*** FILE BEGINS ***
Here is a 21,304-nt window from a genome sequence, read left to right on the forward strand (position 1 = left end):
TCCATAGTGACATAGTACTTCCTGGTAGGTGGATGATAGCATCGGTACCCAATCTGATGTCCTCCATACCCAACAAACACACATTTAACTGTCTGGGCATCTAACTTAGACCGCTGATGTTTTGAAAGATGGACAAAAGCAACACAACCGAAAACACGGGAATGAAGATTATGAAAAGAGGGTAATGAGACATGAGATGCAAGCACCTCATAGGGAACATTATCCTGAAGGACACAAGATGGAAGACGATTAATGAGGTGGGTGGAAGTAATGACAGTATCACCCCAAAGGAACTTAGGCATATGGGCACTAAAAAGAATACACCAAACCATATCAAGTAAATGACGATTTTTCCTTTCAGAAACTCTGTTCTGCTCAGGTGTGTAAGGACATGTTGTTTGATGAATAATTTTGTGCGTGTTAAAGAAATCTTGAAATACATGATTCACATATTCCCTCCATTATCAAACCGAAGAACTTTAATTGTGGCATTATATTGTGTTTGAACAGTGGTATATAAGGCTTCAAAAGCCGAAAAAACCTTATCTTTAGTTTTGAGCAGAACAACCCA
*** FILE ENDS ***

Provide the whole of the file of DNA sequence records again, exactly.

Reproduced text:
Here is a 21,304-nt window from a genome sequence, read left to right on the forward strand (position 1 = left end):
TCCATAGTGACATAGTACTTCCTGGTAGGTGGATGATAGCATCGGTACCCAATCTGATGTCCTCCATACCCAACAAACACACATTTAACTGTCTGGGCATCTAACTTAGACCGCTGATGTTTTGAAAGATGGACAAAAGCAACACAACCGAAAACACGGGAATGAAGATTATGAAAAGAGGGTAATGAGACATGAGATGCAAGCACCTCATAGGGAACATTATCCTGAAGGACACAAGATGGAAGACGATTAATGAGGTGGGTGGAAGTAATGACAGTATCACCCCAAAGGAACTTAGGCATATGGGCACTAAAAAGAATACACCAAACCATATCAAGTAAATGACGATTTTTCCTTTCAGAAACTCTGTTCTGCTCAGGTGTGTAAGGACATGTTGTTTGATGAATAATTTTGTGCGTGTTAAAGAAATCTTGAAATACATGATTCACATATTCCCTCCATTATCAAACCGAAGAACTTTAATTGTGGCATTATATTGTGTTTGAACAGTGGTATATAAGGCTTCAAAAGCCGAAAAAACCTTATCTTTAGTTTTGAGCAGAACAACCCA